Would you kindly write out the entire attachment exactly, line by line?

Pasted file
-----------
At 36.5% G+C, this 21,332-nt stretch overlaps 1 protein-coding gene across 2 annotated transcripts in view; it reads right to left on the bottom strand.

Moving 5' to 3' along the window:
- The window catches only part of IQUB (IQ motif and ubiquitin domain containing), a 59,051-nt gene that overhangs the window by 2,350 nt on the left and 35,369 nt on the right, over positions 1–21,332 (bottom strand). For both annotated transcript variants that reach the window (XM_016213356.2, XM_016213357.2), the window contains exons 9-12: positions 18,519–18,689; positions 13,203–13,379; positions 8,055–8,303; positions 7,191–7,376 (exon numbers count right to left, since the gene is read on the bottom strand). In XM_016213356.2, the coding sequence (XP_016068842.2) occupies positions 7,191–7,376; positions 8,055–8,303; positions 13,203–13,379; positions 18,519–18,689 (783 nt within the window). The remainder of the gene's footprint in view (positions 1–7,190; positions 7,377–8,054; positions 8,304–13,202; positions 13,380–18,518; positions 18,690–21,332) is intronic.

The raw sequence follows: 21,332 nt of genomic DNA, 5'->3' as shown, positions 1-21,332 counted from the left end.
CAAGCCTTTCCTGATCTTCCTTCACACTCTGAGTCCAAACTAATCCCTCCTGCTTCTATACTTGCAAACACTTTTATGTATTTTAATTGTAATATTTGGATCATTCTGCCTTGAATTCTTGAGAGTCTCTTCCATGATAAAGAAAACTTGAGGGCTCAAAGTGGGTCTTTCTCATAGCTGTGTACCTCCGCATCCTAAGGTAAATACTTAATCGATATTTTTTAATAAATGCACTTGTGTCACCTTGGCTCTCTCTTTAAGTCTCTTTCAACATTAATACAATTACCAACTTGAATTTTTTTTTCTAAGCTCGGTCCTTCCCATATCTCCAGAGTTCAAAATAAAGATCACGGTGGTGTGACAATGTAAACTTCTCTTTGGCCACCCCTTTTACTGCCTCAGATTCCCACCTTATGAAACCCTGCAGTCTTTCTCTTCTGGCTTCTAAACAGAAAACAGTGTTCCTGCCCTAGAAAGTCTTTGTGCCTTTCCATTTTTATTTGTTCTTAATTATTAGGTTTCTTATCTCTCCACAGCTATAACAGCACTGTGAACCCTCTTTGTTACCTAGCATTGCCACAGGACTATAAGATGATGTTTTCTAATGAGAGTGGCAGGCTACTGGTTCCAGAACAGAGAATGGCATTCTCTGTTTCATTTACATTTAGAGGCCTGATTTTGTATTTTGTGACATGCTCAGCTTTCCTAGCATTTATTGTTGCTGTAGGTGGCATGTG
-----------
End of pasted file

At 36.5% G+C, this 21,332-nt stretch overlaps 1 protein-coding gene across 2 annotated transcripts in view; it reads right to left on the bottom strand.

Moving 5' to 3' along the window:
- The window catches only part of IQUB (IQ motif and ubiquitin domain containing), a 59,051-nt gene that overhangs the window by 2,350 nt on the left and 35,369 nt on the right, over positions 1–21,332 (bottom strand). For both annotated transcript variants that reach the window (XM_016213356.2, XM_016213357.2), the window contains exons 9-12: positions 18,519–18,689; positions 13,203–13,379; positions 8,055–8,303; positions 7,191–7,376 (exon numbers count right to left, since the gene is read on the bottom strand). In XM_016213356.2, the coding sequence (XP_016068842.2) occupies positions 7,191–7,376; positions 8,055–8,303; positions 13,203–13,379; positions 18,519–18,689 (783 nt within the window). The remainder of the gene's footprint in view (positions 1–7,190; positions 7,377–8,054; positions 8,304–13,202; positions 13,380–18,518; positions 18,690–21,332) is intronic.

The raw sequence follows: 21,332 nt of genomic DNA, 5'->3' as shown, positions 1-21,332 counted from the left end.
CAAGCCTTTCCTGATCTTCCTTCACACTCTGAGTCCAAACTAATCCCTCCTGCTTCTATACTTGCAAACACTTTTATGTATTTTAATTGTAATATTTGGATCATTCTGCCTTGAATTCTTGAGAGTCTCTTCCATGATAAAGAAAACTTGAGGGCTCAAAGTGGGTCTTTCTCATAGCTGTGTACCTCCGCATCCTAAGGTAAATACTTAATCGATATTTTTTAATAAATGCACTTGTGTCACCTTGGCTCTCTCTTTAAGTCTCTTTCAACATTAATACAATTACCAACTTGAATTTTTTTTTCTAAGCTCGGTCCTTCCCATATCTCCAGAGTTCAAAATAAAGATCACGGTGGTGTGACAATGTAAACTTCTCTTTGGCCACCCCTTTTACTGCCTCAGATTCCCACCTTATGAAACCCTGCAGTCTTTCTCTTCTGGCTTCTAAACAGAAAACAGTGTTCCTGCCCTAGAAAGTCTTTGTGCCTTTCCATTTTTATTTGTTCTTAATTATTAGGTTTCTTATCTCTCCACAGCTATAACAGCACTGTGAACCCTCTTTGTTACCTAGCATTGCCACAGGACTATAAGATGATGTTTTCTAATGAGAGTGGCAGGCTACTGGTTCCAGAACAGAGAATGGCATTCTCTGTTTCATTTACATTTAGAGGCCTGATTTTGTATTTTGTGACATGCTCAGCTTTCCTAGCATTTATTGTTGCTGTAGGTGGCATGTG